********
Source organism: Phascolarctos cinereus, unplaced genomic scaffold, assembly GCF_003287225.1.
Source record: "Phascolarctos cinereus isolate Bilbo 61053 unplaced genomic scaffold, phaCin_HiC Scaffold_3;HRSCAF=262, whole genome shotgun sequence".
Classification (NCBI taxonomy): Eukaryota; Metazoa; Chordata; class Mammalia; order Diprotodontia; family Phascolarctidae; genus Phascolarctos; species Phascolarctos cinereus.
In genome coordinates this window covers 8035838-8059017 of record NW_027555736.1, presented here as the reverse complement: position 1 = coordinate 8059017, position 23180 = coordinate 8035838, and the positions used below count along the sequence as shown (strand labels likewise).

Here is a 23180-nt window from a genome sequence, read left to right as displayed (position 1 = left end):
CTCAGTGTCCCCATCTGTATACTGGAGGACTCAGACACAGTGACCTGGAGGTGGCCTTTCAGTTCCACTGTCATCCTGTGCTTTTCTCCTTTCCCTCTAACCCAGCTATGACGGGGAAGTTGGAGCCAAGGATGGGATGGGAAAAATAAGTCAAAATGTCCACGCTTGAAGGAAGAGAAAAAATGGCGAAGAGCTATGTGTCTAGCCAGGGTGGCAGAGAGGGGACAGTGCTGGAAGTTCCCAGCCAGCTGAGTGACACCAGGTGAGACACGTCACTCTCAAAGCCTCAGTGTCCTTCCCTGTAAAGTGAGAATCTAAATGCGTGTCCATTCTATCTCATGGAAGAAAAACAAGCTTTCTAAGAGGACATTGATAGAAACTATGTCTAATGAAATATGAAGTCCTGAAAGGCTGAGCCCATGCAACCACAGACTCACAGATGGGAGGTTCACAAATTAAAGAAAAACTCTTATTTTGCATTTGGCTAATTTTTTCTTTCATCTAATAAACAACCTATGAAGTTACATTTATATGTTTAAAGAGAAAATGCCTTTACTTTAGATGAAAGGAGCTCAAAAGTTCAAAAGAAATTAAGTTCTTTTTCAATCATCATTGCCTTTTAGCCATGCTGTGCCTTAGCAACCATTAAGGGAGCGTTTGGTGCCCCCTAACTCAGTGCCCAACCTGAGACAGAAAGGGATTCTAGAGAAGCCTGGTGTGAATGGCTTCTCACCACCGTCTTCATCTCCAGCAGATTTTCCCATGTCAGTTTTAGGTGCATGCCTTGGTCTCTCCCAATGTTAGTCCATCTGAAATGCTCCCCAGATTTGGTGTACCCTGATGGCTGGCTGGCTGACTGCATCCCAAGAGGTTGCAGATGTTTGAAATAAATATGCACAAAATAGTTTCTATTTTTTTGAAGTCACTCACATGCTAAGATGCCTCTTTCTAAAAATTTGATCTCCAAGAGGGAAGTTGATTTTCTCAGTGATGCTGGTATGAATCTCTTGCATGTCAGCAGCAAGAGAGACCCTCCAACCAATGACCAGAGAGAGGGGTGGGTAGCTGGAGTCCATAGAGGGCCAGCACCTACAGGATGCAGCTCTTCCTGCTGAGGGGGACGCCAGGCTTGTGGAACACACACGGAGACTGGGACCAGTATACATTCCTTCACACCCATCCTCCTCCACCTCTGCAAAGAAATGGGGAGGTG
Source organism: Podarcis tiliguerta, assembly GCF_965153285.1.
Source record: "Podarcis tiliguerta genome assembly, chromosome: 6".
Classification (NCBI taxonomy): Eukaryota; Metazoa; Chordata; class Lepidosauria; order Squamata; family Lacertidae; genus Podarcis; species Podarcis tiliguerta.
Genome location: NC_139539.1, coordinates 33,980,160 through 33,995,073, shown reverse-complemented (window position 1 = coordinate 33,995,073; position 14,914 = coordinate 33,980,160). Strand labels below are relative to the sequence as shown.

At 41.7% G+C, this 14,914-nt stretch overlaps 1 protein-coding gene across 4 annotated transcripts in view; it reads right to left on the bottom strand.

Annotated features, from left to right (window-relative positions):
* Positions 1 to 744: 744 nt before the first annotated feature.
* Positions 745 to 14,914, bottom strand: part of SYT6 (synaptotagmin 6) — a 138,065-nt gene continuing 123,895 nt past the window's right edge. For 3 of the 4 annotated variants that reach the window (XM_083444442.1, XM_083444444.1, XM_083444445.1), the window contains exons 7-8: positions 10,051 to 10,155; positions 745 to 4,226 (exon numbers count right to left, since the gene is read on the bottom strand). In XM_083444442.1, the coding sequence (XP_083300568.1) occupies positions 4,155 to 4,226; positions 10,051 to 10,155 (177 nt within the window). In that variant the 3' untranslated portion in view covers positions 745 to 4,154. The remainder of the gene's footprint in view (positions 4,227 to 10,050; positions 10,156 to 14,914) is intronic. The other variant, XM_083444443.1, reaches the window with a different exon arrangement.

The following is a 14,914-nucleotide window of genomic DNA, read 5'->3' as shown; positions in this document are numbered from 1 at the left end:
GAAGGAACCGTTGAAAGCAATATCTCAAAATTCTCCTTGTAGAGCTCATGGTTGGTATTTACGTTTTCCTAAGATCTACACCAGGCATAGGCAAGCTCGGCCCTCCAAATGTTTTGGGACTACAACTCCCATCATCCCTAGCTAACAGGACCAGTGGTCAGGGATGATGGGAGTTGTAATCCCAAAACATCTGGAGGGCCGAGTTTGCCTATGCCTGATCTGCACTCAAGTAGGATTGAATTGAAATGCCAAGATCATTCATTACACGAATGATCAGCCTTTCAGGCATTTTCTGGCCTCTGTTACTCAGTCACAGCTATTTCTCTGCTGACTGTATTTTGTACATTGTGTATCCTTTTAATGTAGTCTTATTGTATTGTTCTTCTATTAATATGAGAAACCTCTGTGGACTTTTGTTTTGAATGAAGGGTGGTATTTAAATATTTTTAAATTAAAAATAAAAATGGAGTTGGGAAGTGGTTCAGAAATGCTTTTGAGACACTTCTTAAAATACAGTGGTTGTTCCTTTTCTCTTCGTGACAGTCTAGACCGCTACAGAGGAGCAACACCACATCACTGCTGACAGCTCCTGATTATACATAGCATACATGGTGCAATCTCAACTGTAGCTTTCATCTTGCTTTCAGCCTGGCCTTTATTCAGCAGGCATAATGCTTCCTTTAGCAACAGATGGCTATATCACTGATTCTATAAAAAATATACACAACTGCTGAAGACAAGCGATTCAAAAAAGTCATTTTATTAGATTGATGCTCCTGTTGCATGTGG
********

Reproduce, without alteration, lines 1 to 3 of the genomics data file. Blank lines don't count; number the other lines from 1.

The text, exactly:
Source organism: Phascolarctos cinereus, unplaced genomic scaffold, assembly GCF_003287225.1.
Source record: "Phascolarctos cinereus isolate Bilbo 61053 unplaced genomic scaffold, phaCin_HiC Scaffold_3;HRSCAF=262, whole genome shotgun sequence".
Classification (NCBI taxonomy): Eukaryota; Metazoa; Chordata; class Mammalia; order Diprotodontia; family Phascolarctidae; genus Phascolarctos; species Phascolarctos cinereus.